2. Hey John,

    We share a birthday! (I’ll be the big 6-0 NEXT year). So.. Happy belated birthday to you. And thank you for all the smart, distinctive and helpful work you do.


    • Hey David, so good to hear from you! Hope your 59 year is better than mine (two surgeries, a stint in rehab, 2 cracked vertebrae…so far–lol). And thanks for the kind words. FYI: If I can find the energy, I’m planning to respond to Rolling Stone’s 500 greatest albums with a list of my own (right now, I’m thinking 100, though I’m already realizing what a small number that is)….I think I can promise I’ll do better by country than they did!)


      • I bet you WILL do better than RS on the country front (and perhaps on others too)! Just fyi… I had nothing to do with that list whatsoever but… speaking of great albums… I am currently revising/expanding my Merle book for a new edition and just yesterday finished the section on Serving 190 Proof. Hint, hint… (They went with a box for Merle, as they did for several other acts, which to my way of thinking is both cheating and a cop out). Speaking of box sets… You may be interested to learn that I wrote the notes for the latest Elvis box out last month, From Elvis in Nashville. Thinking that collection, taking in the sessions for what became the Elvis Country, Love Letters and (most of) That’s the Way It Is albums (notably MINUS the final overdubs) might just be up your alley! Hope you are on the mend!

  3. Just to tell you how small a hundred is (as if you didn’t know!)….I’m already faced with the possibility there won’t be any Haggard OR Jones because I’ve spent a lot of time with their whole bodies of music, but not so much with any one album that it stands out (Same for Tom Petty and several other faves), but I’ll still have more country than RS,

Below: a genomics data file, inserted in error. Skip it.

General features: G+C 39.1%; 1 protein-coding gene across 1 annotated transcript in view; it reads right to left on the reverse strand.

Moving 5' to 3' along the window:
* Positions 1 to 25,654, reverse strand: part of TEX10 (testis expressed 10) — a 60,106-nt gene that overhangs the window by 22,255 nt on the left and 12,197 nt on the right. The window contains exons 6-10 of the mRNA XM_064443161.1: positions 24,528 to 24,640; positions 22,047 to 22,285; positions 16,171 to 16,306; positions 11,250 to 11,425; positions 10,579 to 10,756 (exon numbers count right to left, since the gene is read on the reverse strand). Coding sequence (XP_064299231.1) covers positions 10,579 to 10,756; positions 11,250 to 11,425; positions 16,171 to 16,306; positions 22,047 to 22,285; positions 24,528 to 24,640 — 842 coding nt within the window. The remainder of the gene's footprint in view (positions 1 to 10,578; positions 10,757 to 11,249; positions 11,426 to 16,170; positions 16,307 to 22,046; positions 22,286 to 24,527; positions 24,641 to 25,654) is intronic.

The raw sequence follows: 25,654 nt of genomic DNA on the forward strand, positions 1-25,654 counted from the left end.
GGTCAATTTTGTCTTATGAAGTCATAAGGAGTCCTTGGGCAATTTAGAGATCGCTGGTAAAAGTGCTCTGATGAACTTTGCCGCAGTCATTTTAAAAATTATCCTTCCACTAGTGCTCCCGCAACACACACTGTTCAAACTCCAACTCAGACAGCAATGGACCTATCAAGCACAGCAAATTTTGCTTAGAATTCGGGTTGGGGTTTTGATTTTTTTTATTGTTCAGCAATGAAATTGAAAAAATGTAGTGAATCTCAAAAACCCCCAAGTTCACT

I heard about that Elvis box from my nephew who’s older than me, from Memphis, and the guy who turned me on to E back in the 70’s. Now that I know you wrote the notes, I might just have to make that my Xmas present to myself!

    I’m mending, albeit at a snail’s pace…Really looking forward to the update on The Running Kind and hope you have a great holiday!


    (Oh, and I don’t mind boxes….as long as you actually LISTEN to them, which I suspect a lot of people don’t.)

  4. My problem with box sets in album lists comes down to this: If you include, say, Star Time by James Brown, as the RS list did, then how do you also not make it number one? And to this: Once you decide to include box sets, then why don’t you commit across the board? Decade is superior to any individual Neil Young album; Queen of Soul beats any Aretha album, even Lady Soul; The Capitol Years has to rank ahead of Frank Sinatra Sings for Only the Lonely and Songs for Swingin’ Lovers both. Etc. etc.

    • I see your point. But my list is going to be the albums I’ve actually spent the most time with in my life….something along those lines to personalize it If I was doing it for the kind of list RS was doing I’d steer clear. As it is, I’m only in it for the fun so I’m leaning towards four or five boxes. I’ll have plenty of time to rethink it….right now I can only sit in my office chair a few hours a week beyond the 40 I have to spend in it for my job! Could be spring before it comes to fruition.